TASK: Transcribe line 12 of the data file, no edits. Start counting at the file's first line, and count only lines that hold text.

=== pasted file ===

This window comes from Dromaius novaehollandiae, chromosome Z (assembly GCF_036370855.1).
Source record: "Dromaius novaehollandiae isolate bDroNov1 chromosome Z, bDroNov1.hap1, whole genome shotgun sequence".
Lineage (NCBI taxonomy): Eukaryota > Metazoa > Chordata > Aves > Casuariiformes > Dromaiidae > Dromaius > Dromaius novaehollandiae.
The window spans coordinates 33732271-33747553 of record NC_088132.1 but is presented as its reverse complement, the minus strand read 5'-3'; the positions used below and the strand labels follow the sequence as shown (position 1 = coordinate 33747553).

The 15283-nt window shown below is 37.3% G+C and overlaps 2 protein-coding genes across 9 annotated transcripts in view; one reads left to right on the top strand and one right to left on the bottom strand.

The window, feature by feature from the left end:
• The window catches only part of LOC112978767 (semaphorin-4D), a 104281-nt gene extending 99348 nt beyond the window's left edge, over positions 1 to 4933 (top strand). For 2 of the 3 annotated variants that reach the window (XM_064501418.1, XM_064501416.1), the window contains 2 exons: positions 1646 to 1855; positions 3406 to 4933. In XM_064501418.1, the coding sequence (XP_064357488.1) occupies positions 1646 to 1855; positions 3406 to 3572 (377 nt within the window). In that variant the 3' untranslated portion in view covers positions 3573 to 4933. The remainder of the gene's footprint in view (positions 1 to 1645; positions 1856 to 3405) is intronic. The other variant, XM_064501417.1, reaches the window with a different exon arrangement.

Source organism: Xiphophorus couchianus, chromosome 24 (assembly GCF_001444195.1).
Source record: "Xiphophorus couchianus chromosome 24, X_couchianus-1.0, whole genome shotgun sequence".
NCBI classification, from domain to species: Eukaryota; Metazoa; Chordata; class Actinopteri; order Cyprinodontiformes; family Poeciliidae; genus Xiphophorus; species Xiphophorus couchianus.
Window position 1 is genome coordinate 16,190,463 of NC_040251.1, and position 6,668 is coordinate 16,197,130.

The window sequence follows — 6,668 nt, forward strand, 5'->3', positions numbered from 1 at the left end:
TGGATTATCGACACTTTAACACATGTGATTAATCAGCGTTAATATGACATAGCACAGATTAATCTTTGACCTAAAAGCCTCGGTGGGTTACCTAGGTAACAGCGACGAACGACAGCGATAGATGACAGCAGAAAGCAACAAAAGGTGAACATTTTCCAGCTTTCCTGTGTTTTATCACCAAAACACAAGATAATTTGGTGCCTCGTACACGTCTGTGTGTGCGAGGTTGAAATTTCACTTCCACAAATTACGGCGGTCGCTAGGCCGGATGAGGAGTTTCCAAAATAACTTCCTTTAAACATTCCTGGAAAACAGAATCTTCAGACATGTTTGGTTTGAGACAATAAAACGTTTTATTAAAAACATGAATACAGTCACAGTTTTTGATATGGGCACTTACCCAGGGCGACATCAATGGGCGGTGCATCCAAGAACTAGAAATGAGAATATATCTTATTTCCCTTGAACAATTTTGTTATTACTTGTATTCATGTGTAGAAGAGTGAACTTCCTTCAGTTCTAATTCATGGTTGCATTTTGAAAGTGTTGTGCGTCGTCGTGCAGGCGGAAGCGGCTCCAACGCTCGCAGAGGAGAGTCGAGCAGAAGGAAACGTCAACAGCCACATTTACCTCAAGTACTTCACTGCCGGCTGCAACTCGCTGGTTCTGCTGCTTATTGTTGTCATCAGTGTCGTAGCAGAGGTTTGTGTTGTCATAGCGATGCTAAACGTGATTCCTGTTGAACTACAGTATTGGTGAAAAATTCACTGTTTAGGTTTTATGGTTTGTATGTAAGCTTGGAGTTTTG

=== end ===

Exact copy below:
The window sequence follows — 6,668 nt, forward strand, 5'->3', positions numbered from 1 at the left end: